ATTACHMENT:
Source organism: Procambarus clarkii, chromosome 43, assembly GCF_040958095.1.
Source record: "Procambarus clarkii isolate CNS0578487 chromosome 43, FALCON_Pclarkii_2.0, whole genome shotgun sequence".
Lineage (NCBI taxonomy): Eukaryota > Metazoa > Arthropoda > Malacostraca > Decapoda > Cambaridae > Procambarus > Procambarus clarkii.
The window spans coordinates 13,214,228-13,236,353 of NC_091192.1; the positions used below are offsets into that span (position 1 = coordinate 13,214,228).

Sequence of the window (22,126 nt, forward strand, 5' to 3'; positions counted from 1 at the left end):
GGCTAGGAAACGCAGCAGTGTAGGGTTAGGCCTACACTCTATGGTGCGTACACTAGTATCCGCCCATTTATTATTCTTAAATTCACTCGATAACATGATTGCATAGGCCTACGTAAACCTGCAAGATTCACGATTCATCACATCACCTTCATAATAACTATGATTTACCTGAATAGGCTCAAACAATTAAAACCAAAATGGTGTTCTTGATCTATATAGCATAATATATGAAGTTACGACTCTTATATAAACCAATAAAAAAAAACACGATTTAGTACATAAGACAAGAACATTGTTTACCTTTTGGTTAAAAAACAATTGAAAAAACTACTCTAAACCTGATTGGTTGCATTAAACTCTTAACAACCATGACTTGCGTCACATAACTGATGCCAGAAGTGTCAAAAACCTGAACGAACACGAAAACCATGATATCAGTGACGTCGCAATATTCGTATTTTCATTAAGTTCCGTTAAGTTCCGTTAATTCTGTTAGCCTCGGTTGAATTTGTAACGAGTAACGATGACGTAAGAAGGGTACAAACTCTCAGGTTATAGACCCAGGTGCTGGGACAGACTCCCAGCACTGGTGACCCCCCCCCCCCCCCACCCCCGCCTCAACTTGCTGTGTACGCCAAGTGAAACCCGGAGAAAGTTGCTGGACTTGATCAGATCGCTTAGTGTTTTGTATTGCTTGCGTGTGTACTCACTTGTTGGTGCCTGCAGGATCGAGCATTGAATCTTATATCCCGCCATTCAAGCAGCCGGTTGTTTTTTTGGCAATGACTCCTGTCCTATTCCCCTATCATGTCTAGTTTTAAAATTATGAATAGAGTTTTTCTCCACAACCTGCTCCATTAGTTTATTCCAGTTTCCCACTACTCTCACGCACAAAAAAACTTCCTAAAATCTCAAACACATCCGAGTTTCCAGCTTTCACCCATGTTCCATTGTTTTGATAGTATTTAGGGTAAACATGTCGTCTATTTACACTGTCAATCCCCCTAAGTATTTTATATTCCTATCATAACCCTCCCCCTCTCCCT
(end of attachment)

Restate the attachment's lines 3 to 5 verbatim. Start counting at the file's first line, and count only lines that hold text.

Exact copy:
Lineage (NCBI taxonomy): Eukaryota > Metazoa > Arthropoda > Malacostraca > Decapoda > Cambaridae > Procambarus > Procambarus clarkii.
The window spans coordinates 13,214,228-13,236,353 of NC_091192.1; the positions used below are offsets into that span (position 1 = coordinate 13,214,228).

Sequence of the window (22,126 nt, forward strand, 5' to 3'; positions counted from 1 at the left end):